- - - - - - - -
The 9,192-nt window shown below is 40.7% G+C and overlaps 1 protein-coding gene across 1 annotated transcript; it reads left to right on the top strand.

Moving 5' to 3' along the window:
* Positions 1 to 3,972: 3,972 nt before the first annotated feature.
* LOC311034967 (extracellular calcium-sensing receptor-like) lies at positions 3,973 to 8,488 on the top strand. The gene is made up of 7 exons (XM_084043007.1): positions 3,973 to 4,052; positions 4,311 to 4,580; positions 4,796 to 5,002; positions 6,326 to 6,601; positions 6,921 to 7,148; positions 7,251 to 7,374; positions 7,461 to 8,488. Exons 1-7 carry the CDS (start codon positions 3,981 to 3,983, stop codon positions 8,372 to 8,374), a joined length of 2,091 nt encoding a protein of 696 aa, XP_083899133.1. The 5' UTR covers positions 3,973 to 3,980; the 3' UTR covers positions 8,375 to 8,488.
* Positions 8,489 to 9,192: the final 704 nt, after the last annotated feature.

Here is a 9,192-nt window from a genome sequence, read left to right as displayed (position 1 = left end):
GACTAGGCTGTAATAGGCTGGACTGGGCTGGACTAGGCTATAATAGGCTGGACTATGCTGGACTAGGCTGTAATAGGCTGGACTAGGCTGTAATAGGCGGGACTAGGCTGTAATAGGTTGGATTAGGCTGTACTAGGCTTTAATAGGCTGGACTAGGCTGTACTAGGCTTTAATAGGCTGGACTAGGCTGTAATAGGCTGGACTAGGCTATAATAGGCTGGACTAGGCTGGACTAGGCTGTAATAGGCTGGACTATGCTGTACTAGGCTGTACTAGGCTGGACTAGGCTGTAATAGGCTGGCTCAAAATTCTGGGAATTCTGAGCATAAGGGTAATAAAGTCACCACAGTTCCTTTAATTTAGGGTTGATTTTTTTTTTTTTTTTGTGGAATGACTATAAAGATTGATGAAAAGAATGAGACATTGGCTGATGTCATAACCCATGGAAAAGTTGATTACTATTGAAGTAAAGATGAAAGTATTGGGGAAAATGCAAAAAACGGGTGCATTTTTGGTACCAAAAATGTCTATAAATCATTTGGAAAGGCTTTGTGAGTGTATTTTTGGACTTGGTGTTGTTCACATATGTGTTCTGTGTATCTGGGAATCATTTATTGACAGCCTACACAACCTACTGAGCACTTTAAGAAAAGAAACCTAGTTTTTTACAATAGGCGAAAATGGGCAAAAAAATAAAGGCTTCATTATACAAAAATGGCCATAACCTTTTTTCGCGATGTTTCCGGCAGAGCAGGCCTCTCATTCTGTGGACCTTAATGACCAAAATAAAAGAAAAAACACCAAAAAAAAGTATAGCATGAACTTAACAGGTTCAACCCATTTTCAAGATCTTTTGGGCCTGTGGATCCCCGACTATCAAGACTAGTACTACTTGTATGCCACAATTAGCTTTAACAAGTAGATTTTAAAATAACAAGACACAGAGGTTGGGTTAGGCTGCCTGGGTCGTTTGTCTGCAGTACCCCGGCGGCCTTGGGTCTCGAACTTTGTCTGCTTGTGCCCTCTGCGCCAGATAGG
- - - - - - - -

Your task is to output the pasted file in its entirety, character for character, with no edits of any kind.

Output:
The 9,192-nt window shown below is 40.7% G+C and overlaps 1 protein-coding gene across 1 annotated transcript; it reads left to right on the top strand.

Moving 5' to 3' along the window:
* Positions 1 to 3,972: 3,972 nt before the first annotated feature.
* LOC311034967 (extracellular calcium-sensing receptor-like) lies at positions 3,973 to 8,488 on the top strand. The gene is made up of 7 exons (XM_084043007.1): positions 3,973 to 4,052; positions 4,311 to 4,580; positions 4,796 to 5,002; positions 6,326 to 6,601; positions 6,921 to 7,148; positions 7,251 to 7,374; positions 7,461 to 8,488. Exons 1-7 carry the CDS (start codon positions 3,981 to 3,983, stop codon positions 8,372 to 8,374), a joined length of 2,091 nt encoding a protein of 696 aa, XP_083899133.1. The 5' UTR covers positions 3,973 to 3,980; the 3' UTR covers positions 8,375 to 8,488.
* Positions 8,489 to 9,192: the final 704 nt, after the last annotated feature.

Here is a 9,192-nt window from a genome sequence, read left to right as displayed (position 1 = left end):
GACTAGGCTGTAATAGGCTGGACTGGGCTGGACTAGGCTATAATAGGCTGGACTATGCTGGACTAGGCTGTAATAGGCTGGACTAGGCTGTAATAGGCGGGACTAGGCTGTAATAGGTTGGATTAGGCTGTACTAGGCTTTAATAGGCTGGACTAGGCTGTACTAGGCTTTAATAGGCTGGACTAGGCTGTAATAGGCTGGACTAGGCTATAATAGGCTGGACTAGGCTGGACTAGGCTGTAATAGGCTGGACTATGCTGTACTAGGCTGTACTAGGCTGGACTAGGCTGTAATAGGCTGGCTCAAAATTCTGGGAATTCTGAGCATAAGGGTAATAAAGTCACCACAGTTCCTTTAATTTAGGGTTGATTTTTTTTTTTTTTTTGTGGAATGACTATAAAGATTGATGAAAAGAATGAGACATTGGCTGATGTCATAACCCATGGAAAAGTTGATTACTATTGAAGTAAAGATGAAAGTATTGGGGAAAATGCAAAAAACGGGTGCATTTTTGGTACCAAAAATGTCTATAAATCATTTGGAAAGGCTTTGTGAGTGTATTTTTGGACTTGGTGTTGTTCACATATGTGTTCTGTGTATCTGGGAATCATTTATTGACAGCCTACACAACCTACTGAGCACTTTAAGAAAAGAAACCTAGTTTTTTACAATAGGCGAAAATGGGCAAAAAAATAAAGGCTTCATTATACAAAAATGGCCATAACCTTTTTTCGCGATGTTTCCGGCAGAGCAGGCCTCTCATTCTGTGGACCTTAATGACCAAAATAAAAGAAAAAACACCAAAAAAAAGTATAGCATGAACTTAACAGGTTCAACCCATTTTCAAGATCTTTTGGGCCTGTGGATCCCCGACTATCAAGACTAGTACTACTTGTATGCCACAATTAGCTTTAACAAGTAGATTTTAAAATAACAAGACACAGAGGTTGGGTTAGGCTGCCTGGGTCGTTTGTCTGCAGTACCCCGGCGGCCTTGGGTCTCGAACTTTGTCTGCTTGTGCCCTCTGCGCCAGATAGG